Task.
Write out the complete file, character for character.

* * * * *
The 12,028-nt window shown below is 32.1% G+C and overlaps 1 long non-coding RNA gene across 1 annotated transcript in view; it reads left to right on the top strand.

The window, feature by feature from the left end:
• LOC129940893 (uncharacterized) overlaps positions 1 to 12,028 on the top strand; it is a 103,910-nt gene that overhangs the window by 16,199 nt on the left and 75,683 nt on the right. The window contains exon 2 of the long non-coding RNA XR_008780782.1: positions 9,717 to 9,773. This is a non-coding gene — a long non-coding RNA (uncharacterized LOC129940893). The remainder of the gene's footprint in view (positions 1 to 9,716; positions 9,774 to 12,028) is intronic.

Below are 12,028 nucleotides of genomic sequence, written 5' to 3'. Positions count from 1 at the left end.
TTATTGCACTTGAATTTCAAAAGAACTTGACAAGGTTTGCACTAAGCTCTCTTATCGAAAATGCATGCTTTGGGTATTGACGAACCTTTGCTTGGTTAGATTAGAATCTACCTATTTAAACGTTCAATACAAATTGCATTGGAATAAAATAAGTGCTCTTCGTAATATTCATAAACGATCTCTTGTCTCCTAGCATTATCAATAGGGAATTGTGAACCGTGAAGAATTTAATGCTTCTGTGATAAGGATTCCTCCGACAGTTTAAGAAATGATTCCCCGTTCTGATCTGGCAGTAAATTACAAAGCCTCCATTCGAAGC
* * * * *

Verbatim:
The 12,028-nt window shown below is 32.1% G+C and overlaps 1 long non-coding RNA gene across 1 annotated transcript in view; it reads left to right on the top strand.

The window, feature by feature from the left end:
• LOC129940893 (uncharacterized) overlaps positions 1 to 12,028 on the top strand; it is a 103,910-nt gene that overhangs the window by 16,199 nt on the left and 75,683 nt on the right. The window contains exon 2 of the long non-coding RNA XR_008780782.1: positions 9,717 to 9,773. This is a non-coding gene — a long non-coding RNA (uncharacterized LOC129940893). The remainder of the gene's footprint in view (positions 1 to 9,716; positions 9,774 to 12,028) is intronic.

Below are 12,028 nucleotides of genomic sequence, written 5' to 3'. Positions count from 1 at the left end.
TTATTGCACTTGAATTTCAAAAGAACTTGACAAGGTTTGCACTAAGCTCTCTTATCGAAAATGCATGCTTTGGGTATTGACGAACCTTTGCTTGGTTAGATTAGAATCTACCTATTTAAACGTTCAATACAAATTGCATTGGAATAAAATAAGTGCTCTTCGTAATATTCATAAACGATCTCTTGTCTCCTAGCATTATCAATAGGGAATTGTGAACCGTGAAGAATTTAATGCTTCTGTGATAAGGATTCCTCCGACAGTTTAAGAAATGATTCCCCGTTCTGATCTGGCAGTAAATTACAAAGCCTCCATTCGAAGC